Why the Human Brain Craves Employee Recognition

2 min read
Apr 15, 2015

iStock_000019071669_SmallIf you listen to the very basics of psychology, you already know that recognizing people for their achievements satisfies human desires. Once you step above hunger, clothing, and shelter, humans seek more. Employee recognition programs can be one of the biggest win-wins for a company: employees feel happy and satisfied, and your company has an engaged workforce.

According to SHRM/Globoforce and Psychometrics:

  • Companies with recognition programs have workers that report 28.6% lower frustration levels

  • These companies are 48% more likely to report high engagement

  • Companies with peer-to-peer recognition programs are 35% more likely to report lower turnover

  • When asked what management could do to improve engagement levels, 58% of employees said “give recognition”

The majority of your workers just want appreciation for a job well done. And if you have a culture built around praising your employees for their hard work, it’s not a hard thing to do. So why is giving thanks so hard for some companies?

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It’s Not All About the Money, Money

For any leader who is primed and ready to argue they just do not have the money to implement a recognition program, not so fast. Companies only spending less than 1% of their payroll on recognition are 79% more likely to see stronger financial results, according to SHRM/Globoforce.

So money should never be your obstacle to acknowledging your employees. In fact, not only do you not need boatloads of money to implement employee recognition that will make your employees happier and more engaged, but McKinsey has also shown that nonfinancial incentives are even more effective motivators for employees than financial incentives. “Praise and commendation from immediate managers” and “attention from leaders” beat out both cash bonuses and pay increases when it comes motivating workers.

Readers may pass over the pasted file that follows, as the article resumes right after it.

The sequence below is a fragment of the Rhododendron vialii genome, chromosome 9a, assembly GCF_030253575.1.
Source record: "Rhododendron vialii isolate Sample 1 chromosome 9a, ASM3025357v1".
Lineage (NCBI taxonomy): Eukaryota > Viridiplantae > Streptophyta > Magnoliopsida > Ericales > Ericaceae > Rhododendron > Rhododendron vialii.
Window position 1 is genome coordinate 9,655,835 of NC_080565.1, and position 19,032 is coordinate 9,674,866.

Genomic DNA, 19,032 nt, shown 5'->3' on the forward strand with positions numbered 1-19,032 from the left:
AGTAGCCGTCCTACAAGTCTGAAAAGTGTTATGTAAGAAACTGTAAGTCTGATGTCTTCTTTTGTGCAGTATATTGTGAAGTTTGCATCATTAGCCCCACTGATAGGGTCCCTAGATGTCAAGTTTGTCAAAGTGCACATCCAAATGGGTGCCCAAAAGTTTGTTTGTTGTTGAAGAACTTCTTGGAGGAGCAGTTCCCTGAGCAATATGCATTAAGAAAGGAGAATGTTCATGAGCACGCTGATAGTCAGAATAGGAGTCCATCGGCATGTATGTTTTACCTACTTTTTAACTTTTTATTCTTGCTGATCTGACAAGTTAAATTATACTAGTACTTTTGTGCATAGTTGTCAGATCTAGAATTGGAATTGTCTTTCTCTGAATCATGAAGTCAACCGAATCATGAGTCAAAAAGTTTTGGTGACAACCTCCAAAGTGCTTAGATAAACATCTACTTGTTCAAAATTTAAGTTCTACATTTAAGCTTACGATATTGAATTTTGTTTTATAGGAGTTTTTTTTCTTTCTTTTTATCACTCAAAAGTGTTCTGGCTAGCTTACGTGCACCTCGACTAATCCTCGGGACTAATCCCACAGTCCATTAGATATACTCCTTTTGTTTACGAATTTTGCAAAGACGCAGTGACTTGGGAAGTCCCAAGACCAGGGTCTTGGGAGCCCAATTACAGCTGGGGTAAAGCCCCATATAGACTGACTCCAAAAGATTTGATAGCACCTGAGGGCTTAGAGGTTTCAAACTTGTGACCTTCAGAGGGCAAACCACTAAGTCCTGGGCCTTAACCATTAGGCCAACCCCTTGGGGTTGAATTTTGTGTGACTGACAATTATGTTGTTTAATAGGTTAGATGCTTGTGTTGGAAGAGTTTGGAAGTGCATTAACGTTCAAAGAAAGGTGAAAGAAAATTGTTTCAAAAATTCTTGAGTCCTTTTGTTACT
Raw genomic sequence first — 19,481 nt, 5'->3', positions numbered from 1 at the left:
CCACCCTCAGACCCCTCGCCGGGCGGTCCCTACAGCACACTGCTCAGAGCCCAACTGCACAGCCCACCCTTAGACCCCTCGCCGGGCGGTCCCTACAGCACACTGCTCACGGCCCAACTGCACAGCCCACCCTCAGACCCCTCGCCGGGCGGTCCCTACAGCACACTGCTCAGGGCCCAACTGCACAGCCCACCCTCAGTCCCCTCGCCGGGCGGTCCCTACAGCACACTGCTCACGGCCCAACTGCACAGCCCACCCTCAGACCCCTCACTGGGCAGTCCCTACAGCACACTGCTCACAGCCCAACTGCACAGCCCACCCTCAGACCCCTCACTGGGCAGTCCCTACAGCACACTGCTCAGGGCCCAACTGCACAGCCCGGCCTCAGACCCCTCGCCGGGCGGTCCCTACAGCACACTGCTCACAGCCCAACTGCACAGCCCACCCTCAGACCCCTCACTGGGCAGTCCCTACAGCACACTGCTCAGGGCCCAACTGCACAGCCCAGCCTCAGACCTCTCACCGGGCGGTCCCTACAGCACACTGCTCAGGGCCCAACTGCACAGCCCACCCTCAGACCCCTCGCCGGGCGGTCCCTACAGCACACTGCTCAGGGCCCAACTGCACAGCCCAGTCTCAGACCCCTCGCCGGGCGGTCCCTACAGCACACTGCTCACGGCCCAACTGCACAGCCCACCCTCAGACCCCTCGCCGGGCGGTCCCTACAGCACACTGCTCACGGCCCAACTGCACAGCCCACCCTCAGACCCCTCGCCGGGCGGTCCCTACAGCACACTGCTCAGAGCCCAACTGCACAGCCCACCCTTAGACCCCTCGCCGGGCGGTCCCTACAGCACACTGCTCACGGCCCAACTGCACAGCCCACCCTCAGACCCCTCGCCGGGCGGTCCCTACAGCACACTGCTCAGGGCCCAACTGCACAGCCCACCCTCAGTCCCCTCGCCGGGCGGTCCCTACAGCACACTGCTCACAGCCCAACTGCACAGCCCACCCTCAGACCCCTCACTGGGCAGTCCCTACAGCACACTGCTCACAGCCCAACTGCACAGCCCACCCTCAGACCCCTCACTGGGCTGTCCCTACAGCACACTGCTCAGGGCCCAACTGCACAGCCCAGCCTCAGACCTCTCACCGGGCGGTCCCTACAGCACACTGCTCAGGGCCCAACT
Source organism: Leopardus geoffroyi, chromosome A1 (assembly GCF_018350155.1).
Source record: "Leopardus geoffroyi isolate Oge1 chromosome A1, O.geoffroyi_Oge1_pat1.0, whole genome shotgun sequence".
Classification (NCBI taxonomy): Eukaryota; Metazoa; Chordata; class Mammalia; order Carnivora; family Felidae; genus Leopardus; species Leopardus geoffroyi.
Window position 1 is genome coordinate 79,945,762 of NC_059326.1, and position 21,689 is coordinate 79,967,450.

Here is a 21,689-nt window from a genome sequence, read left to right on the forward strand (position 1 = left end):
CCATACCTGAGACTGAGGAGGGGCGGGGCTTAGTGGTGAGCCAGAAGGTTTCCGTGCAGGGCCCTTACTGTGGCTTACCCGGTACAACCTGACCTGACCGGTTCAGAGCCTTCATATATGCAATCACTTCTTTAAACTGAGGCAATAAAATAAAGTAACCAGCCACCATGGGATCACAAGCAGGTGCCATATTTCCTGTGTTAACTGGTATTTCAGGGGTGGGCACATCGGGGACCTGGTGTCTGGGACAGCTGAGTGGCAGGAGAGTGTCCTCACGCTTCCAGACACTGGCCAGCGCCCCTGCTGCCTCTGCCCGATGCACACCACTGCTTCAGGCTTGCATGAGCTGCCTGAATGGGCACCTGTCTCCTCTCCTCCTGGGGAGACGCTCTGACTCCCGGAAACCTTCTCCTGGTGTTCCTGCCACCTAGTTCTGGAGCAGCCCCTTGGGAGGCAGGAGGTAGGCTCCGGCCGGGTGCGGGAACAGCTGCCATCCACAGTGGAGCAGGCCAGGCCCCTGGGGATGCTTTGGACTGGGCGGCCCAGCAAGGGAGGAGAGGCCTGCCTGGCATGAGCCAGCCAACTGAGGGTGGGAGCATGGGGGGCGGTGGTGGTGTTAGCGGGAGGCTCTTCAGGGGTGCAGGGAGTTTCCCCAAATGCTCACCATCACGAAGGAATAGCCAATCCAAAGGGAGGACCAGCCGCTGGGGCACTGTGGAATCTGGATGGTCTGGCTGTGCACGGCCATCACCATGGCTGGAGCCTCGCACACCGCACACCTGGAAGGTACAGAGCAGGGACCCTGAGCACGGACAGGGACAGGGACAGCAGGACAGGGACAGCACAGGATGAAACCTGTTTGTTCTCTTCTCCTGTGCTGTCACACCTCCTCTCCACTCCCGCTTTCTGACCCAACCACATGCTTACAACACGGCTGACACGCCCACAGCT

To drive the point home, Psychology Today reported that 70% of employees reported that their most meaningful recognition “had no dollar value.” "It’s not in the budget" is no longer an acceptable excuse.

Getting in Your Employees’ Heads

Let’s get back to psychology. Why exactly is being recognized by peers and managers so important to employees? For that, you just have to ask psychologist Abraham Maslow. In Maslow’s famous hierarchy of needs, human needs form a pyramid, with the basics like safety, food and water, and shelter at the bottom. Once these needs are met, human needs get more emotional.


“Belonging” and “esteem” are massive drivers of our human selves — yes, even in the workplace. Employee recognition can meet both of these higher-level human needs. Just think of that feeling of appreciation and belonging you get when your manager gives you a big thank-you for your work on a project or when a peer calls out your strong work in a meeting. This is hugely valuable. And why? Because it’s a basic psychological need.

You don’t have to be a psychology savant to understand why it’s crucial to your business to have an effective employee recognition program; you just have to be in tune with the human mind.


The Effects of Employee Recognition & Appreciation Report by TINYpulse


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